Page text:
Vue de Monde
The second stop in my three consecutive high-class lunches, which started the day before at Maha, was at Vue de Monde, flagship restaurant of Shannon Bennett’s empire of bars and eateries.
It had been recommended to me via the book that the folks at Les Amis had gifted to me the week previous. I wasn’t entirely sure what to expect beyond views across the city from the top of the Rialto Tower and a degustation menu.
I was offered a choice of seasonal or signature tasting menus and a couple of wine pairing options. I opted for the signature menu and the premium pairings which came to an eye-watering $525, but this encompassed everything with no hidden cheese or coffee supplements.
There was a warm welcome as I disembarked the elevator at the 55th floor. I was shown to a table with a view over to various parts of the city that weren’t altogether the most picturesque. The racetrack and some far off hills were about the most interesting items I could pick out.
I was apprised of the situation that 17 courses would arrive over the next two hours plus, with a range of matching wines from local and global producers.
This started with their take on chips and dip with crunchy barked-wrapped veg and an aubergine dip. This was a pleasant opening to proceedings.
We began the food parade in earnest with lamb tartare topped with cauliflower cous cous with a fermented mushroom broth. This was elegant and very accomplished.
It was then onwards to a two-part dish which opened with a clair de lune oyster then folllowed with kale-topped scallop and oyster. This was a fresh and simple showcasing of excellent local ingredients.
We were then transported to a seaside barbecue with an Aussie take on a lobster roll with a crab sausage, brioche bun, tarragon cream and kohlrabi slaw. As is often the way, the tarragon was on the verge of overpowering things but the excellently creamy kohlrabi brought things back towards an equilibrium.
There was another crab dish to follow with mudcrab topped with herb pesto and surrounded by a koji foam.
Next we had a local indigenous crayfish called marron served both as the tail and as a salad served in the head cavity. Jerusalem artichoke was the accompanying flavour in both case. This was quite a weak dish with the tail meat dense and I suspect overcooked.
The delicate circles of artichoke served as a scale topping to the head salad made much less sense than a similar look with oyster mushrooms and seabass at Les Amis.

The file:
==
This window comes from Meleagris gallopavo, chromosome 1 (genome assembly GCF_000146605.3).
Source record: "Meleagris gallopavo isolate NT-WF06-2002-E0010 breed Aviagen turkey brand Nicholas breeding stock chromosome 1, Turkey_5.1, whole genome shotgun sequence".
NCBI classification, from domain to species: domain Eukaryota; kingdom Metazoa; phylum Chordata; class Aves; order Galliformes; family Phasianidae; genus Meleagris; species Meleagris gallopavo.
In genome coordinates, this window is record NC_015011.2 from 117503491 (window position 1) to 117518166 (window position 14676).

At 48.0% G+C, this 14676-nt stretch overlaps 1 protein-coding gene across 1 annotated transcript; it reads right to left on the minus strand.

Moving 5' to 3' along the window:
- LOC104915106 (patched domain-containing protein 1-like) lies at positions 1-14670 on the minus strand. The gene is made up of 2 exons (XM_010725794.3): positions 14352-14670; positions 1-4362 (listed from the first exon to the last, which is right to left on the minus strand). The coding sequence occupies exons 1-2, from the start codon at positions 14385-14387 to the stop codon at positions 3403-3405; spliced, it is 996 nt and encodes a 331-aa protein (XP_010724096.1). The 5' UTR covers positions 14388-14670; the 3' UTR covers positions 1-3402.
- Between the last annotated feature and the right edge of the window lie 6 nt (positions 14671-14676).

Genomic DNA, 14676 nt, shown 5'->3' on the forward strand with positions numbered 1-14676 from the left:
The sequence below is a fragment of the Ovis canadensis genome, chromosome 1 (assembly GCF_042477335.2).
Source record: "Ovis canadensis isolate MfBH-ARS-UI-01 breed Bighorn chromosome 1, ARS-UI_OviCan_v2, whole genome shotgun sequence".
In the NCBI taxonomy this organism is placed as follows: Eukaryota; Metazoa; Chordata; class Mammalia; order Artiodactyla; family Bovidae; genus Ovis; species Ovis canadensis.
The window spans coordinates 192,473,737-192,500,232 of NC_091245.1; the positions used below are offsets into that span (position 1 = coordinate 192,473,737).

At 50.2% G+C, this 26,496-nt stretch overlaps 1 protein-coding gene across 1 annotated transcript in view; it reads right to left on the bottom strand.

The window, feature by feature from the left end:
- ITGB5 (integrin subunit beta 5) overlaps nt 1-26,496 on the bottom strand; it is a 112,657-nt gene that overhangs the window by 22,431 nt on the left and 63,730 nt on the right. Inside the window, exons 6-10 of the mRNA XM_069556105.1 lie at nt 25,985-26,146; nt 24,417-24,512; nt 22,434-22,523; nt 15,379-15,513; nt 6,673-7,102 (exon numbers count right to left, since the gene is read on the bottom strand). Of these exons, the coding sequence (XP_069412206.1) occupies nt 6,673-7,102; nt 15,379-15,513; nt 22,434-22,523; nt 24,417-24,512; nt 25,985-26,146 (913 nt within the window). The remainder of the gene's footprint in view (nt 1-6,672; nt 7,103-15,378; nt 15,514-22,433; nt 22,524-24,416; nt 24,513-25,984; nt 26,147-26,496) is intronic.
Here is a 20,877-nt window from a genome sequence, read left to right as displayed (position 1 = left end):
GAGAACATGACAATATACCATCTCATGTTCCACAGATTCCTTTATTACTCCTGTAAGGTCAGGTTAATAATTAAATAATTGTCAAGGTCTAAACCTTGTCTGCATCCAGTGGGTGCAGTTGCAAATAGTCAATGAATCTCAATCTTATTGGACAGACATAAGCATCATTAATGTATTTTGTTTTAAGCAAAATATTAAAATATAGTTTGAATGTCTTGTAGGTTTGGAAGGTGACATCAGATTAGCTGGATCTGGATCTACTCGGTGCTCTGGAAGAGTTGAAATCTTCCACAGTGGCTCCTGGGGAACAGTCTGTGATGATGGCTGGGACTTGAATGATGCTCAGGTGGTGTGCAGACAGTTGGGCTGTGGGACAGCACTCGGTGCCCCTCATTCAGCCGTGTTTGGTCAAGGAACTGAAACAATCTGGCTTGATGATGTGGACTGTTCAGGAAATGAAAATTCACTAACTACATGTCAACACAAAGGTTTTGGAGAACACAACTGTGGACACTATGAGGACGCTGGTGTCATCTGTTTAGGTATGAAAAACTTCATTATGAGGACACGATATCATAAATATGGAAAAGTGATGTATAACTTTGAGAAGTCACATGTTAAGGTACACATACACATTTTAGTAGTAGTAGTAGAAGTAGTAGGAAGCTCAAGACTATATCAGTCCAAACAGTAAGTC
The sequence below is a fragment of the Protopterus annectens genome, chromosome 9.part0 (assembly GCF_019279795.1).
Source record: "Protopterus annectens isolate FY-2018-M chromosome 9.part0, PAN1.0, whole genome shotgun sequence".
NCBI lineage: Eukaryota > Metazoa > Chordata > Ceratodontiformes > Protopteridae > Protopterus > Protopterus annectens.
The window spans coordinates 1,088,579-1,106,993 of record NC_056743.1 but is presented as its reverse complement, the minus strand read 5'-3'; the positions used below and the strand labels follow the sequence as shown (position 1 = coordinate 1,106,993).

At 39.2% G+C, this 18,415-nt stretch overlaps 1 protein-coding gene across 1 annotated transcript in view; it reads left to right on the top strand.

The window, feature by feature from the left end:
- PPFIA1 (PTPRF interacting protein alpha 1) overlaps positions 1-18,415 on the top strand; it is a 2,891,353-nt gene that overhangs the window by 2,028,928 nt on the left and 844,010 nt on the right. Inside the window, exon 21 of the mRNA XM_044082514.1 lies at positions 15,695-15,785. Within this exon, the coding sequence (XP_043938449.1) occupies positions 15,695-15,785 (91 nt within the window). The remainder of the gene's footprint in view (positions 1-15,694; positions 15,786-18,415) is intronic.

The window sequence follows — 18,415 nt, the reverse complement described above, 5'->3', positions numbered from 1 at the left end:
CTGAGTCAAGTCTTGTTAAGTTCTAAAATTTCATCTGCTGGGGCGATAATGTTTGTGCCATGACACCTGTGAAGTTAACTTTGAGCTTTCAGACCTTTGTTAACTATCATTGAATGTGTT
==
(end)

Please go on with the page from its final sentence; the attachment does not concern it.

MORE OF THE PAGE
We then moved on to a bread and butter course which showcased traditional Australian damper in two forms – as a traditional flatbread and as a vegemite glazed flaky twirl cooked on a stick – served with cultured butter. This was highly enjoyable stuff.
This came with an accompanying dish of smoked eel with potato curl casing, salmon roe and parsley oil. Again, it was very pleasing stuff.
We then moved to a highly theatrical palate cleanser of liquid nitrogen topped herbs and flowers that I was invited to grind down to a powder. This was then topped with a plum sorbet. It was an able livener of the tastebuds.
Next we had two meaty dishes. First up was suckling pig served in a sort of cabbage taco shell. This looked a little more interesting than it tasted. It was a solid dish but unspectacular.
Something similar can be said for the duck main course. The skin had a sticky, boiled sweet texture rathen than being entirely crisp. It topped enjoyably moist meat, though.
Next we took a rather routine detour on the cheese wagon. The accompanying crackers were very good, but epoisse aside the cheeses were rather ordinary.
We returned to the theatre with a flamed-at-table marshmallow which had a rather overly frozen brandy and chocolate centre. This didn’t quite work for me.
The centrepiece dessert was a double chocolate soufflé further augmented by a quenelle of coffee ice cream added at the table. This displayed much skill and was memorably good stuff.
There was a further dessert of fresh notes of macadamia, blood orange and white chocolate. This seemed much better suited as a pre-dessert. A final flourish of fresh booze-marinated fruit was a pleasing palate cleanser.
Throughout the parade of food, there was a similar jamboree of local and global wines. These were well considered with notably good Gruner Veltiner and Rioja.
So overall, Vue de Monde served me a very high-class lunch. Amongst quite the barrage of dishes there were outstandingly creative ideas. Not all of them came off entirely. I think the passion and flair is aimed at three-star level but much of the execution, particularly on the two curiously flat central meaty courses, was well below that level. It felt like in restaurant on the decline.
Pricing means that Vue de Monde is in the realms of a once in a very long while treat. As such, make sure to bring someone who is a fan of theatrical dining as the high production values of the extravaganza will likely delight, but the precision of dish delivery may not.
In a nice final touch, I went away with a goody bag of brioche, granola and their house tea blend to continue the experience at breakfast the next day. These were warmly enjoyed.
Blythe scores Vue de Monde
4/5 for food
4.5/5 for presentation
4/5 for setting
4.5/5 for service
giving an overall 17/20
I ate: signature degustation menu
I drank: paired wines
I wore: new blue striped jacket
Total bill: $525
Address: Rialto Building, Collins Street, Melbourne